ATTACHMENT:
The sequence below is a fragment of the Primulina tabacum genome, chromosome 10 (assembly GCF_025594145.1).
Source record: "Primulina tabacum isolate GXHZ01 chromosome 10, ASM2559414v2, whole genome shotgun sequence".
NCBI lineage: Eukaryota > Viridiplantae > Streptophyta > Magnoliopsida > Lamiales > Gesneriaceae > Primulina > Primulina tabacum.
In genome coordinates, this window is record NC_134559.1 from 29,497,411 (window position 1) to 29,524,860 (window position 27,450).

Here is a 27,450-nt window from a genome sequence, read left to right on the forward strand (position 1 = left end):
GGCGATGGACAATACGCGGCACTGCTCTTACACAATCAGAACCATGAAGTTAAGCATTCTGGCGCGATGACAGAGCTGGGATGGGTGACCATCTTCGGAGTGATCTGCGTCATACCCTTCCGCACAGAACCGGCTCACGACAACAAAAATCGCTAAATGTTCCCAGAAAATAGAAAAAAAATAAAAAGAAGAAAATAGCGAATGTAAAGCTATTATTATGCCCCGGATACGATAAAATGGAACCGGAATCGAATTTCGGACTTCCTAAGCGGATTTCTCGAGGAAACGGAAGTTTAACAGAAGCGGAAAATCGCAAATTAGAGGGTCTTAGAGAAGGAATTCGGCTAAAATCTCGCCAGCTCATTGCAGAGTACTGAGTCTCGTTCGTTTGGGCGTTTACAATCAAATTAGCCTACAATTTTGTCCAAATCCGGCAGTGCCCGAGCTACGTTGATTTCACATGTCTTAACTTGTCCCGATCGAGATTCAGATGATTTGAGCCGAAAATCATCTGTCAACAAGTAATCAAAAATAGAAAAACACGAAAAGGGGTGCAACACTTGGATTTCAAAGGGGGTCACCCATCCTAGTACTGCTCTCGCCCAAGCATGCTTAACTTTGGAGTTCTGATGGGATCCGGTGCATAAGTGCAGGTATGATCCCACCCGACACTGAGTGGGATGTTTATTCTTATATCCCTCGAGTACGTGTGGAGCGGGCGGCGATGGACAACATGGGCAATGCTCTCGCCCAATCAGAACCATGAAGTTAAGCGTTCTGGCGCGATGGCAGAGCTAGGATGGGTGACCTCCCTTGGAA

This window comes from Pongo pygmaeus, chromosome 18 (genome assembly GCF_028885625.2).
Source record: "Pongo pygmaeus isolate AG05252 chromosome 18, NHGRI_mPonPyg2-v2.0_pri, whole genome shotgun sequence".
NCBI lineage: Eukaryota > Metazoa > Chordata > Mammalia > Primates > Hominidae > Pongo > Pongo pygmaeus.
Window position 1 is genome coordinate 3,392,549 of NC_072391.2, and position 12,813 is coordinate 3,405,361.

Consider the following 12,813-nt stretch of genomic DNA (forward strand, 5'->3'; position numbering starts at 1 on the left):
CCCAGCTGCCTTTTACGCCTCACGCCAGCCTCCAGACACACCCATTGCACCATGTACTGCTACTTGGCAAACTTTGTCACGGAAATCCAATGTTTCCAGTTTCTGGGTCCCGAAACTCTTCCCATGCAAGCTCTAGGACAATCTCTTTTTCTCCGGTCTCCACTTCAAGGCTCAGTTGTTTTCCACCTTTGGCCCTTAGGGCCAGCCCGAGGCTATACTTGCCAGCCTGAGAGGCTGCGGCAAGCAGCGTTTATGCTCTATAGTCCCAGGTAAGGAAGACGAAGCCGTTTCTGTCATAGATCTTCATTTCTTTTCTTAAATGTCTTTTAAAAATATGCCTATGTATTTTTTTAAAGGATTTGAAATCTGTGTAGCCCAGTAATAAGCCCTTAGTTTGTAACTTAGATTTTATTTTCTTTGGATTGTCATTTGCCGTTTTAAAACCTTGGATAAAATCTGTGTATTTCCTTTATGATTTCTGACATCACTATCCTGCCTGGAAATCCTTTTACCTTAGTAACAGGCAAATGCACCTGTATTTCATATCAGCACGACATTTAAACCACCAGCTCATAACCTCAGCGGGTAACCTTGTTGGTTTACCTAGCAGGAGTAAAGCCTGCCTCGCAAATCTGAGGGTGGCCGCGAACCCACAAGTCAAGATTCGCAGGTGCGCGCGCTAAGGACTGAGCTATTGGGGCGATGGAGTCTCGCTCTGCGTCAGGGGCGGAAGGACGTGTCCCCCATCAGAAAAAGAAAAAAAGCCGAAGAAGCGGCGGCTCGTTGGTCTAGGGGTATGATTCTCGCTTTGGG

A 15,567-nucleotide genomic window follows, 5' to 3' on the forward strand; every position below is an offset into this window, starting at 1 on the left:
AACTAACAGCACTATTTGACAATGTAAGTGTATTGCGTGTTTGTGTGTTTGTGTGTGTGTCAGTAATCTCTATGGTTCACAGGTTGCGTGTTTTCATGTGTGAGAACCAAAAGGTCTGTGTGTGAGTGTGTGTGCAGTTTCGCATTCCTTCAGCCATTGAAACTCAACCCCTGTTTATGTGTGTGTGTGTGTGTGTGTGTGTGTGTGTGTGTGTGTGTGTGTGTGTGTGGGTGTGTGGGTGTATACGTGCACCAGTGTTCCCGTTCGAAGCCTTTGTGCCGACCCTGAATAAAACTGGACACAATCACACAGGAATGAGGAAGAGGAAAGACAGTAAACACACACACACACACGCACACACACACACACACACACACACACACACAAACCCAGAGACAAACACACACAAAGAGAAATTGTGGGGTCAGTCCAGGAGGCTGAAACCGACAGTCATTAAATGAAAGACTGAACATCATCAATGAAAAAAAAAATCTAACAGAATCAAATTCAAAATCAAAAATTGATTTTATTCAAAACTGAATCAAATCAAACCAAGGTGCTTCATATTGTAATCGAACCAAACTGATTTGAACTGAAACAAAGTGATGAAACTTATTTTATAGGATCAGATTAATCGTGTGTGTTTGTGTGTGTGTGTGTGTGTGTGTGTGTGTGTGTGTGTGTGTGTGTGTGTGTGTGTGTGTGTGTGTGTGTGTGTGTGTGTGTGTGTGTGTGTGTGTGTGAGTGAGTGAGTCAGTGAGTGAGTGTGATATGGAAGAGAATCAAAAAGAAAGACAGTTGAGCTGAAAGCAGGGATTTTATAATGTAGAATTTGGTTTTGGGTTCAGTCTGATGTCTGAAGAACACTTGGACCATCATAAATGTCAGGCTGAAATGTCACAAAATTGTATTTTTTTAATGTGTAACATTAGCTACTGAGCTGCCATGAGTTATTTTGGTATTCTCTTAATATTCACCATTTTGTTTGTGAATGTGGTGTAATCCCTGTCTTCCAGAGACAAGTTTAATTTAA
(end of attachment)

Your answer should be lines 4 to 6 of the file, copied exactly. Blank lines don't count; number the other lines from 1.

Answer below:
In genome coordinates, this window is record NC_134559.1 from 29,497,411 (window position 1) to 29,524,860 (window position 27,450).

Here is a 27,450-nt window from a genome sequence, read left to right on the forward strand (position 1 = left end):
GGCGATGGACAATACGCGGCACTGCTCTTACACAATCAGAACCATGAAGTTAAGCATTCTGGCGCGATGACAGAGCTGGGATGGGTGACCATCTTCGGAGTGATCTGCGTCATACCCTTCCGCACAGAACCGGCTCACGACAACAAAAATCGCTAAATGTTCCCAGAAAATAGAAAAAAAATAAAAAGAAGAAAATAGCGAATGTAAAGCTATTATTATGCCCCGGATACGATAAAATGGAACCGGAATCGAATTTCGGACTTCCTAAGCGGATTTCTCGAGGAAACGGAAGTTTAACAGAAGCGGAAAATCGCAAATTAGAGGGTCTTAGAGAAGGAATTCGGCTAAAATCTCGCCAGCTCATTGCAGAGTACTGAGTCTCGTTCGTTTGGGCGTTTACAATCAAATTAGCCTACAATTTTGTCCAAATCCGGCAGTGCCCGAGCTACGTTGATTTCACATGTCTTAACTTGTCCCGATCGAGATTCAGATGATTTGAGCCGAAAATCATCTGTCAACAAGTAATCAAAAATAGAAAAACACGAAAAGGGGTGCAACACTTGGATTTCAAAGGGGGTCACCCATCCTAGTACTGCTCTCGCCCAAGCATGCTTAACTTTGGAGTTCTGATGGGATCCGGTGCATAAGTGCAGGTATGATCCCACCCGACACTGAGTGGGATGTTTATTCTTATATCCCTCGAGTACGTGTGGAGCGGGCGGCGATGGACAACATGGGCAATGCTCTCGCCCAATCAGAACCATGAAGTTAAGCGTTCTGGCGCGATGGCAGAGCTAGGATGGGTGACCTCCCTTGGAA